A juice story

Summer is just perfect for making juices of all shapes, sizes and varieties.  True, you need a juicer (or a friend with a juicer who is willing to share their time and appliance), but the investment is worth it.

My trusty juicer is simply a Jack LaLaine juicer, circa 1995.  Lucky for us, a client gifted this apparatus because they didn’t use it and we got it just in the nick of time before it mades it’s way to the goodwill.  I bet that a little time on Ebay, Craigslist or even Freecycle (www.freecycle.com – look for your town) will give you some low cost options for juicers.

Once you have a juicer, there is no stopping you.  Juicing can add the vitamins and ‘phytonutritents (translatet = plant chemical that are so vital for our health and can’t be duplicated in a lab, despite tremendous efforts), and help build your taste buds for the bitter greens, like kale.

Also, like we demo in this video, juicing those excess veggies and fruits from the garden helps you minimize waste.   Juices in grocery stores are spendy, and you can easily pay $3-$4/12 oz juice whereas the yield in this video was OVER 32 OUNCES of juice!!  That’s like having $8-$12 right in your pocket!

Aside from the juice demoed, which is a great beginner juice or a way  to ween off of pure fruit juice, here is another option:

Rebecca’s off-white juice of the week:

Green based juices help curb sugar cravings, ehnance skin health, and contribute to optimal digestion.  I’m interested in thiem this week because of all the not-so-ideal eating I’ve done inthe past two weeks: tortilla chips 3 days last week, a sandwich on wheat yesterday (with cheese, gulp), and even a diet soda.  Not like these foods are criminal, but if you have a wheat and dairy sensitivity and are an O blood-type (shouldn’t eat toto much corn, if that is even possible in our modern food culture), then your body needs a break.

You can think of this juice recipe like the V-8 commercials in the 90’s: the guy walks into the office sideways because he’s off balance, and all he needs is his v-8 to get back to health.

Move over V-8, there’s a new recipe in town:

1/2 bunch parsley
5 carrots
1 bunch kale
2 green apples
2 large cucumbers

This juice yieled about 48 oz because the cucumbers were HUGE and naturally very watery.

I’ll drink 6 oz 2-3x/day until it is gone, keeping the juice for no more than 2 days.  If my stove worked (replaced on Friday, thank GOODNESS), I’d make pulp muffins but since it’s not that pulp is headed to my AM frittatas or to my AM smoothie, which ever i choose.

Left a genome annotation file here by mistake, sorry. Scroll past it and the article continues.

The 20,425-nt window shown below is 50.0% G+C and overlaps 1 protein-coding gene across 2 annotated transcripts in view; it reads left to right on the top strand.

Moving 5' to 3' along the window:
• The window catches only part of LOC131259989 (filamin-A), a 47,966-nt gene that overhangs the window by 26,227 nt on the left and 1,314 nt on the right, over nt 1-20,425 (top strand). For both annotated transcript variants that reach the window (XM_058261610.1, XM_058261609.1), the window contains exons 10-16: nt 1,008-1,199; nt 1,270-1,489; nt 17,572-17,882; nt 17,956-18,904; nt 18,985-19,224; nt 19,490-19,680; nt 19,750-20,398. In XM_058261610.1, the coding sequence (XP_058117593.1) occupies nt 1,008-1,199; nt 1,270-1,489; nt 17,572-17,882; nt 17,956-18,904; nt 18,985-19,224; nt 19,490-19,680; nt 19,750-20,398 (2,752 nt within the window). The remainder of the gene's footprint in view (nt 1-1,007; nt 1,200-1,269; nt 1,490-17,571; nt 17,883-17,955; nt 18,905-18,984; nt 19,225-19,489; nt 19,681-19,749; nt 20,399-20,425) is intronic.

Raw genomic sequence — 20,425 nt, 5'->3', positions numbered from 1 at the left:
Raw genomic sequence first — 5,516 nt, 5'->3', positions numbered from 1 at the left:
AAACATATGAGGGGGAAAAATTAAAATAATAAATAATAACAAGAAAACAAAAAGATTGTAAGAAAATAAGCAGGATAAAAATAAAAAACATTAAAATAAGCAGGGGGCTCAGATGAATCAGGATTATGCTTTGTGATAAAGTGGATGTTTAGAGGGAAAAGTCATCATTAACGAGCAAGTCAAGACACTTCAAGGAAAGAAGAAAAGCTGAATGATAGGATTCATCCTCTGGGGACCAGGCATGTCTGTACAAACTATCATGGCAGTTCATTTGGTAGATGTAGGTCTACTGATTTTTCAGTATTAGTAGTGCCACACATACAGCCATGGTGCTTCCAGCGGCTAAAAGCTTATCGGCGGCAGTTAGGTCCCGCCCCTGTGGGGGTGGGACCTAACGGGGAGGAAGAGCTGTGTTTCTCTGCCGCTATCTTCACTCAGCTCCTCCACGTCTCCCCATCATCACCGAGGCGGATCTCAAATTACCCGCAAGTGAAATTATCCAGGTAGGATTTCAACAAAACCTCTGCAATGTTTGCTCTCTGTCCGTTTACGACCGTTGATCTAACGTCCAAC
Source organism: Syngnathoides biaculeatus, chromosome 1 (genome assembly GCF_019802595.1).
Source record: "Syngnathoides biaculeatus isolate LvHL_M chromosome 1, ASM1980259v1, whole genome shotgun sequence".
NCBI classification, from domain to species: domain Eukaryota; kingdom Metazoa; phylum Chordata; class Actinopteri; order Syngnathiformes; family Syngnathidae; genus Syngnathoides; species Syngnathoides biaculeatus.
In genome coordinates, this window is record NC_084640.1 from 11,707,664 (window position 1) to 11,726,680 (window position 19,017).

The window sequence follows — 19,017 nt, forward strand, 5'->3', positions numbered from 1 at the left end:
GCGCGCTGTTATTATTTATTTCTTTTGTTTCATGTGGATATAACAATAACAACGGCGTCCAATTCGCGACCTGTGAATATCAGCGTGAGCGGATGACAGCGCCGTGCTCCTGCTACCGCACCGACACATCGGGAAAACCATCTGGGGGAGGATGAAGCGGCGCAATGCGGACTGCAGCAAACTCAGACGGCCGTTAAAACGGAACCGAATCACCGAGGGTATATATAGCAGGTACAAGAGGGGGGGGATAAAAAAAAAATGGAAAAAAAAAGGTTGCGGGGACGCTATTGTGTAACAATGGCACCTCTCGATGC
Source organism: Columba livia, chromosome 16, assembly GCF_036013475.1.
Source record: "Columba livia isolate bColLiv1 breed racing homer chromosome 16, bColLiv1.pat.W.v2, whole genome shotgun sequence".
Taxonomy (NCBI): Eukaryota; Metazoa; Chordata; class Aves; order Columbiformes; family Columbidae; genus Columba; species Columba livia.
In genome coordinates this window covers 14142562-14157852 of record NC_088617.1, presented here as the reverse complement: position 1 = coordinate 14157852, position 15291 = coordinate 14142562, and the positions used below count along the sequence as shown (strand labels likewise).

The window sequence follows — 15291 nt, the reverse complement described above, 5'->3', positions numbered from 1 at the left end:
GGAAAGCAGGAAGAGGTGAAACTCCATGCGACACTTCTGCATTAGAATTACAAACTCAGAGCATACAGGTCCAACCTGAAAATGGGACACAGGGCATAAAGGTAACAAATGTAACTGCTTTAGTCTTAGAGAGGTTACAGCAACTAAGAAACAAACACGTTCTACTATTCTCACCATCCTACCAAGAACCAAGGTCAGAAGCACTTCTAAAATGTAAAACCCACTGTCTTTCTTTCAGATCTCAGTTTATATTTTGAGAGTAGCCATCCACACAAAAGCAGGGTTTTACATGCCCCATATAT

Recipe: Becky’s Backcountry Bars (gluten free)

So this past weekend my husband embarked on a little journey into the great outdoors to do some avalanche training (yep, we like the mountains!). Just to set the stage, here’s a little pic of us doin’ our thing matt and rebecca on the mountain

Okay, back to the recipe…

Anyway, the night before he left I got a wild hare to try and make some low-sugar, gluten-free “energy bars” so we could avoid buying some and I could feel good giving him a healthy treat. Turns out these bars are mighty tasty:

1/3 cup organic unsweetened coconut
1/2 cup sorghum flour
1/2 cup wheat-free baking mix from Bob’s Red Mill (not sure if it 100% gluten-free, but no gluten flours are in it)
1/3 cup buckwheat flour
1/2 gtsp baking soda
2 tsp pumpkin pie spice
1/4 tsp salt
1/2 cup REAL butter
1/3 cup blackstrap or Barbados Molasses
1/3 cup almond butter
1 lrg egg
1 1/4 cup mashed bananas
1 1/2 cup oats (gluten-free or regular if you can have regular oats)
2/3 cup raisins
2/3 cup chopped walnuts

Heat oven to 350. Lighlty grease a muffin tin (about 18-20)
Stir together: flour, spice, soda and salt in a med. bowl and set aside.
In a laarge bowl, beat: butter, molasses and egg. When mixed, add banana and almond butter. I mixed with a ghetto hand-held mixer and it works just fine
Add flour mixture, beat on low until well-blended. Stir in oats, raisins and nuts. Mix.
Fill muffin cups 2/3 full. Just like this:

matt making bars

Bake about 20-minutes. They do not rise a whole lot. If you want them to rise, use 1 1/3 cups of spelt flour instead (it has gluten).


Enjoy at elevation or sea level! You could also add things like carrots, dates, other nuts, figs, almond butter.

PS: please don’t call me Becky. My name is Rebecca, but Becky just made the alliteration part work. Only people who knew me in 6th grade get to call me Becky.